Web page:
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Lou Jones, "Welder"
Lou Jones, "Welder"© Lou Jones

WINCHESTER — The 34 photographs in Lou Jones’s “distressed:memories” are square, roughly 8 inches by 8 inches. Such formal sobriety happily collides with how playful and inventive the content is. The show runs through Oct. 1 at the Griffin Museum of Photography. The three other shows currently on display run through Oct. 24.

Jones has been a notable figure in Boston photography for many years. His work comprises photojournalism, portraiture, and sports photography, as well as advertising and corporate projects. “distressed:memories,” which he’s been working on for more than 20 years, falls into none of those categories.

As Jones puts it, the images “investigate those things . . . I have seen but do not really exist.” The photographs are staged. They’re like fashion shoots for the id. Many of them spring from Jones’s dreams, and they offer the deadpan juxtaposition of the precisely realistic and fantastically incongruous one finds in dreamscapes. To underscore that effect, Jones distresses the images, to make them look antique. This makes them seem untethered in time — at once historical and contemporary in appearance.

Lou Jones, "Young Fisherman"
Lou Jones, "Young Fisherman"© Lou Jones

The titles are simple: “Skateboarder,” “Umbrellas,” “Fruit Vendor,” “Santa Claus.” What they show isn’t. The subject of “Young Fisherman” holds up her catch — but it’s already skeletal. The musician in “Cello” is playing her instrument — but in what looks like a marsh — and she’s bare-legged, despite wearing a tuxedo jacket, shirt, and tie.


The photographs are in black and white. Considering their often-disorienting appearance, this is wise. In color, they’d be overwhelming, perhaps even oppressive. Black and white puts some graphite in the reactor.

Lou Jones, "Cameras"
Lou Jones, "Cameras"© Lou Jones

Several of the photographs are displayed with three-dimensional objects. It’s a further instance of Jones’s playfulness. “Welder” hangs alongside a pair of goggles and an array of pipes. Next to “Wheelchair” is an antique wheelchair. Next to “Dada,” which shows a woman holding a painting that bears the outlines of a female limbs and torso, hangs the actual painting. “Cameras” has two vintage cameras alongside it, a Speed Graphic and a view camera.


About half of the images come with texts of several sentences. These texts are — take your pick — backstories, glosses, reveries, riffs, gags, or some combination thereof. They’re not part of the wall labels, though. You need to pick up the binder that’s in the gallery to read them. The images certainly stand on their own, but they’re even shrewder (and more fun) with Jones’s explanations.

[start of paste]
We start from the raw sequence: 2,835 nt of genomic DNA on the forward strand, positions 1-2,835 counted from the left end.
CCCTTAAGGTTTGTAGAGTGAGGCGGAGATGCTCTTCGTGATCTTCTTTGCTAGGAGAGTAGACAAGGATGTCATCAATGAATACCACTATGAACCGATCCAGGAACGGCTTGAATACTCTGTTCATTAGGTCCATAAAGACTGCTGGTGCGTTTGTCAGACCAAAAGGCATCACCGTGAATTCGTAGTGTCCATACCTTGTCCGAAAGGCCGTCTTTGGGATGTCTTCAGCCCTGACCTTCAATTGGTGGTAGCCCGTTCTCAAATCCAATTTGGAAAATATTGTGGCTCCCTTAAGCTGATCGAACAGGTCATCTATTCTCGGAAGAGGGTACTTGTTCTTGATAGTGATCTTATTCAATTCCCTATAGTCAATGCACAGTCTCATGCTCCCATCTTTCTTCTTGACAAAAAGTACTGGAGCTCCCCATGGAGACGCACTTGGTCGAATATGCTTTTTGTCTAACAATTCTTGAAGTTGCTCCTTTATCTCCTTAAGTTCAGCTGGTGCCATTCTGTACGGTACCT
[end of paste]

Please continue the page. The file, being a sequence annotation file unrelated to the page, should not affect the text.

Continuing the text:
Zachary P. Stevens, "Weep"
Zachary P. Stevens, "Weep"© Zachary P. Stevens

Zachary P. Stevens’s “Watching the Ice Melt” consists of two dozen cyanotypes. Cyanotype is a 19th-century process in which the image is tinged blue. Architectural blueprints are cyanotypes. The photographs, Stevens writes, use “cameraless abstraction . . . to address climate change through themes of glacial ice melt, memory, and loss.” Their blueness alludes both to ice and this blue planet we live on. The images are unframed, which gives them an immediacy that balances the distance created by their being abstract.

Rhonda Lashley Lopez, "Ghost carp"
Rhonda Lashley Lopez, "Ghost carp"© Rhonda Lashley Lopez

The environment also inspires Rhonda Lashley Lopez’s “Life Narrated by Nature.” The 31 images are small and densely hung, with thick black wood frames. Think of the arrangement as a photographic thicket.

Like Stevens, Lashley Lopez also uses old processes. She employs platinum, palladium, and gold leaf, which give her work the soft, dreamy look of Pictorialist photographs from the late 19th and early 20th centuries. That look conveys an otherworldly, even spiritual quality. This is nature internalized, as much state of mind as external reality.


Dylan Everett, "Grey Room"
Dylan Everett, "Grey Room"© Dylan Everett

Dylan Everett’s seven very handsome photographs are large-ish (20 inches by 16 inches or 30 inches by 24 inches) and painterly. The painterliness is owing to three things. First, he has a fondness for ornament, texture, and decoration. Second, he uses photo-collage, still life, and re-photography, as he puts it, to “collapse figure and ground into surface.” Finally, he has an excellent eye and real skill — not that there’s anything final about that. Fine, yes; final, no.

LOU JONES: distressed:memories

ZACHARY P. STEPHENS: Watching the Ice Melt

RONDA LASHLEY LOPEZ: Life Narrated by Nature


At Griffin Museum of Photography, 67 Shore Road, Winchester, through Oct. 1 (”Lou Jones”), with the remaining shows through Oct. 24. 781-729-1158. www.griffinmuseum.org

Mark Feeney can be reached at mark.feeney@globe.com.